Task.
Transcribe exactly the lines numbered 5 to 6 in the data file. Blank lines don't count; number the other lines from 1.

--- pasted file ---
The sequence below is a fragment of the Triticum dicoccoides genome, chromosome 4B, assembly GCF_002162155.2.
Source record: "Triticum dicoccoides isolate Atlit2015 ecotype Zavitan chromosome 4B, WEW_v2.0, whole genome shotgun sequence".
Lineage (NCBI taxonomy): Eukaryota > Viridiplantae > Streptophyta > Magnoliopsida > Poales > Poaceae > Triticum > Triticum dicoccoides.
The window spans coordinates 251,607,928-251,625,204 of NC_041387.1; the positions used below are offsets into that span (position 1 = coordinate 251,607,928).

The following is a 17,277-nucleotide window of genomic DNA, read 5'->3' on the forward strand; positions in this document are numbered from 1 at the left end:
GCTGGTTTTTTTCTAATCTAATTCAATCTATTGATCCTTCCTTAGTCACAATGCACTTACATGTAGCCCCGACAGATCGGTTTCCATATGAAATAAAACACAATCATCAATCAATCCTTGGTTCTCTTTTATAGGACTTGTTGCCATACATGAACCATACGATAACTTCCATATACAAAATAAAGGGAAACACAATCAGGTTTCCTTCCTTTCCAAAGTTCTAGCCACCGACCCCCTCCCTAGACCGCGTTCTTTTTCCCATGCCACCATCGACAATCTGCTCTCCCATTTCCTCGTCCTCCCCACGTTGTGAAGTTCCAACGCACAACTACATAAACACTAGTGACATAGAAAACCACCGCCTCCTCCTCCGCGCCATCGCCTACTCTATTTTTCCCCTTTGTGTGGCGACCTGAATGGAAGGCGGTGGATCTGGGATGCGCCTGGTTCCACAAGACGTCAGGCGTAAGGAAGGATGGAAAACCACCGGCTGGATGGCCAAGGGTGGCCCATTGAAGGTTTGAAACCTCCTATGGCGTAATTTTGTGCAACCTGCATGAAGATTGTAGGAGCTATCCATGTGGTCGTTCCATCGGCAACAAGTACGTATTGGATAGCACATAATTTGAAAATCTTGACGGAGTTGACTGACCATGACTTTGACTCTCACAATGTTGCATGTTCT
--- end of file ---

The following is a 17,277-nucleotide window of genomic DNA, read 5'->3' on the forward strand; positions in this document are numbered from 1 at the left end:
GCTGGTTTTTTTCTAATCTAATTCAATCTATTGATCCTTCCTTAGTCACAATGCACTTACATGTAGCCCCGACAGATCGGTTTCCATATGAAATAAAACACAATCATCAATCAATCCTTGGTTCTCTTTTATAGGACTTGTTGCCATACATGAACCATACGATAACTTCCATATACAAAATAAAGGGAAACACAATCAGGTTTCCTTCCTTTCCAAAGTTCTAGCCACCGACCCCCTCCCTAGACCGCGTTCTTTTTCCCATGCCACCATCGACAATCTGCTCTCCCATTTCCTCGTCCTCCCCACGTTGTGAAGTTCCAACGCACAACTACATAAACACTAGTGACATAGAAAACCACCGCCTCCTCCTCCGCGCCATCGCCTACTCTATTTTTCCCCTTTGTGTGGCGACCTGAATGGAAGGCGGTGGATCTGGGATGCGCCTGGTTCCACAAGACGTCAGGCGTAAGGAAGGATGGAAAACCACCGGCTGGATGGCCAAGGGTGGCCCATTGAAGGTTTGAAACCTCCTATGGCGTAATTTTGTGCAACCTGCATGAAGATTGTAGGAGCTATCCATGTGGTCGTTCCATCGGCAACAAGTACGTATTGGATAGCACATAATTTGAAAATCTTGACGGAGTTGACTGACCATGACTTTGACTCTCACAATGTTGCATGTTCT